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Halifax – November 12, 2015 – FOR IMMEDIATE RELEASE

East Coast Environmental Law (ECELAW), Atlantic Canada’s only environmental law charity, has released a report analyzing the new regulatory framework for aquaculture in Nova Scotia. New Regulations released on October 26, 2015, are an improvement from the previous regulatory framework but fail to live up to the Provincial Government’s commitment to implement the recommendations of an independent review panel.

The Doelle-Lahey Panel, commissioned by the Provincial Government, consulted a wide range of stakeholders including the aquaculture industry and coastal communities. In its final Report the Panel recommended a fundamental overhaul of aquaculture regulation in Nova Scotia, in order to address serious concerns regarding openness, transparency, Ministerial discretion, and a lack of social licence for industry to operate in this province. The Doelle-Lahey Report did not recommend a moratorium on open-net finfish aquaculture, but the many groups pursuing that goal agreed to put aside their continued calls for such a moratorium if the Panel recommendations were fully implemented.

The Provincial Government has implemented some of the Doelle-Lahey recommendations, including the introduction of an independent review board, public hearings for certain licence applications, third party auditing, and management plans. That said, some recommendations that go to the core concerns of openness, transparency and reducing discretion have not been implemented, including provisions concerning the proactive release of information to the public, the designation of certain at-risk areas as unsuitable for aquaculture development, and the ability for the public to request the revocation of a licence from repeat-offenders.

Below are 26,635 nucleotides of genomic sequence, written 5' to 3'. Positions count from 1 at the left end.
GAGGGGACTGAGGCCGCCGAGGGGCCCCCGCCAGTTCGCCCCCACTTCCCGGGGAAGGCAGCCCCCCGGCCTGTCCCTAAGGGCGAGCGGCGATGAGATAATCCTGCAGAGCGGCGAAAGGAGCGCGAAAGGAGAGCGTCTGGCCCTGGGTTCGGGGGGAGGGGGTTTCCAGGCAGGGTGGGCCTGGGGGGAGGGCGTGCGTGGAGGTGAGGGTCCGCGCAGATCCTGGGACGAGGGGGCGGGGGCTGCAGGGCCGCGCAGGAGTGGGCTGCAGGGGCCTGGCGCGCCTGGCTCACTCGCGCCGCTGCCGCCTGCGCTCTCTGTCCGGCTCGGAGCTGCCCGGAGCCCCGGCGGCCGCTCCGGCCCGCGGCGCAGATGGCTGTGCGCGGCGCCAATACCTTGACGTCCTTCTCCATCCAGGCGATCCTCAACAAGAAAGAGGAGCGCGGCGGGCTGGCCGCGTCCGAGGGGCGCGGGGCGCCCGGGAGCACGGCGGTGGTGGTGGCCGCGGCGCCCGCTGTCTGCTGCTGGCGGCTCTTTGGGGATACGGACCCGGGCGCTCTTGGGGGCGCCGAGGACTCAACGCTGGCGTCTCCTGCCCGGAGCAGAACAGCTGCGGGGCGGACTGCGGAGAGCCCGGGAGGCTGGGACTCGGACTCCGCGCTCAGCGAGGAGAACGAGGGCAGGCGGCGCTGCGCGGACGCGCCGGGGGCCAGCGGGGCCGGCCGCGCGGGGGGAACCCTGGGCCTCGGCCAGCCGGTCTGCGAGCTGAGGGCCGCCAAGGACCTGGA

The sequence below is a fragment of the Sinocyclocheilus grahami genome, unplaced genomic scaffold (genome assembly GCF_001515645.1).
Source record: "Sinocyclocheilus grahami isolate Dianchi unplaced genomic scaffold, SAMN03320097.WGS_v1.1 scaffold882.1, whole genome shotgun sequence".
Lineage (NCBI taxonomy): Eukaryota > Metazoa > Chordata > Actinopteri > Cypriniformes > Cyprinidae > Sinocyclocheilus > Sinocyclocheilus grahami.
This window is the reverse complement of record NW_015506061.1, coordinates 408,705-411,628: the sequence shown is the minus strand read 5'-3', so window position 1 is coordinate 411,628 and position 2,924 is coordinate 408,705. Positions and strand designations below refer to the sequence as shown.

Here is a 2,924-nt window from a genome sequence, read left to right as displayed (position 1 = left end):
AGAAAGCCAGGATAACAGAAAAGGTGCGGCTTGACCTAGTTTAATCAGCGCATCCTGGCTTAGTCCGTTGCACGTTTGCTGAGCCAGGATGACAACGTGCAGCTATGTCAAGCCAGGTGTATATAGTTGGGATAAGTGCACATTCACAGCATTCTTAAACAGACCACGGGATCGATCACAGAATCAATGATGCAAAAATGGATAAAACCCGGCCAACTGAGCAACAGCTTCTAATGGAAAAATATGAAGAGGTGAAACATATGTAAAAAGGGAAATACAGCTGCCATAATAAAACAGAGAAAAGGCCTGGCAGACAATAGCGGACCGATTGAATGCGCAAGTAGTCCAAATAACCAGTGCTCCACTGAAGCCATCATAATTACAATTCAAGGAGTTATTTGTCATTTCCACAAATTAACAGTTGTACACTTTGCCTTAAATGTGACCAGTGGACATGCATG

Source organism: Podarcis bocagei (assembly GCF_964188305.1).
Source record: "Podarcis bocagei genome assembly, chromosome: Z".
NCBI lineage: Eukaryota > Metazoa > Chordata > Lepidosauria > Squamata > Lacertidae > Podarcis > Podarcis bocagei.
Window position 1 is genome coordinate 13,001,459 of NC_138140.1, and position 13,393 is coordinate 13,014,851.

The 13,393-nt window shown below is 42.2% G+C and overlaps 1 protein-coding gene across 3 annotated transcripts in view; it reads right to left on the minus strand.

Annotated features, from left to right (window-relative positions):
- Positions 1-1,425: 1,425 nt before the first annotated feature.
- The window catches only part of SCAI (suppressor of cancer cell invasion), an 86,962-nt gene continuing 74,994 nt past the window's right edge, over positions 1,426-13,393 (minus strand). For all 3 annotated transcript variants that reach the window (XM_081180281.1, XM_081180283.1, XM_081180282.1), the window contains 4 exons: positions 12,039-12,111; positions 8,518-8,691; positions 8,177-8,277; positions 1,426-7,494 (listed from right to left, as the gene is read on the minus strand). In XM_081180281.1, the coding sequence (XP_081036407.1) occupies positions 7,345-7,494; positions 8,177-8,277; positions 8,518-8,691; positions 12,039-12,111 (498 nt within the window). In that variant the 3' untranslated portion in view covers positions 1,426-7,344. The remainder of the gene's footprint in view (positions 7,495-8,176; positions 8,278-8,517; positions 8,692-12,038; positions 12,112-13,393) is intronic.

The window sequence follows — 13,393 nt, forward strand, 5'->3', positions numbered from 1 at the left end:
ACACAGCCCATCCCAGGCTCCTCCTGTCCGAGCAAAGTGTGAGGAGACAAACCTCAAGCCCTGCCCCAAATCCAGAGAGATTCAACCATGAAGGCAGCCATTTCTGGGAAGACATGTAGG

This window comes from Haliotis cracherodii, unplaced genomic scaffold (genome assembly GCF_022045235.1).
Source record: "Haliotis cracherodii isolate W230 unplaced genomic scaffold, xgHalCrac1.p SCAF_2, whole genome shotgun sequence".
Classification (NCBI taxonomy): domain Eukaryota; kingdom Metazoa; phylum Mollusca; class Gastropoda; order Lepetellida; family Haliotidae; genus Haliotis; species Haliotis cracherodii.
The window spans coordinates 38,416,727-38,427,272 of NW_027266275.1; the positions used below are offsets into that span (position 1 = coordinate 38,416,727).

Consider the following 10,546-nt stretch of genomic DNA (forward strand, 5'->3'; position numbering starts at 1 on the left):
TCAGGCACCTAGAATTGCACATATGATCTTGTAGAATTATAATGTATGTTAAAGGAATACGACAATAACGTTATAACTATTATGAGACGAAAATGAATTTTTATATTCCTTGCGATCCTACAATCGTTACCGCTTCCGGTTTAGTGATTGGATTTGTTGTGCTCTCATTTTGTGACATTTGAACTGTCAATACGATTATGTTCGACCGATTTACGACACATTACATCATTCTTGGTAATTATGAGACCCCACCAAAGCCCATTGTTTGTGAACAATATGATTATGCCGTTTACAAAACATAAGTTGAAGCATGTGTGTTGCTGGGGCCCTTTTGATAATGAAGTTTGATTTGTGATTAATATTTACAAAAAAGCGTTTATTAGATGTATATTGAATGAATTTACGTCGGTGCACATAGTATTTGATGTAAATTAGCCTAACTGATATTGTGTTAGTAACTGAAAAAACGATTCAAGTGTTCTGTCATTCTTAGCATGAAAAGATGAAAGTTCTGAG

ECELAW urges the Minister of Fisheries and Aquaculture to take the steps necessary to fully implement the recommendations of the Doelle-Lahey Panel. A failure to take all recommendations seriously threatens the ability for finfish aquaculture to operate with social licence from the people of Nova Scotia, and may result in an atmosphere where public calls for a permanent moratorium are stronger than ever.

Read ECELAW’s analysis of the new regulatory framework by downloading the attachment, below.


Media Contact:                

Aaron Ward, Executive Director, ECELAW

[email protected] | (902) 495-9111 | twitter: @ecelaw

Check out ECELAW's new report on the province's legal obligations with respect to mainland moose and other species at risk in Nova Scotia.  Click here to read the report.

ECELAW is pleased to release two reports on Environmental Rights in the Maritimes.  The first is an introduction to environmental rights.  It explains the concept and benefit of environmental rights.  The second report is a summary of three workshops on environmental rights, held in each of the Maritime provinces, along with strategies to move torwards the legal recognition of environmental rights in the Maritimes.

Read the reports here:

Environmental Rights Primer

Environmental Rights Workshop Summary and Legislative Roadmap

ECELAW's executive director Jamie Simpson was honoured to speak at the David Suzuki Foundation's events in St. John's NL and Halifax NS.  Jamie was asked to deliver a speech on environmental rights and to introduce Dr. Suzuki. You can read Jamie's speech here.  Both events drew some 1,000 people to hear Dr. Suzuki make his compelling case for Canadians' right to a healthy environment.

The DSF is crossing the country with the message that it is past time for Canada to recognize Canadians' right to clean water, air, and land.  Visit www.bluedot.ca to learn more, and to add your voice.

ECELAW pleased to work with three outstanding students who participating in the 2014 Environmental Law Placement course -- check out their research on environmental rights, endangered species, and cosmetic pesticide by-laws.

  1. Will Horne Pesticide bylaw paper v 1 3
  2. Moose Paper, Steven Evans, June 24 2014
  3. Environmental Rights and Aboriginal Rights Placement Paper, April 2014
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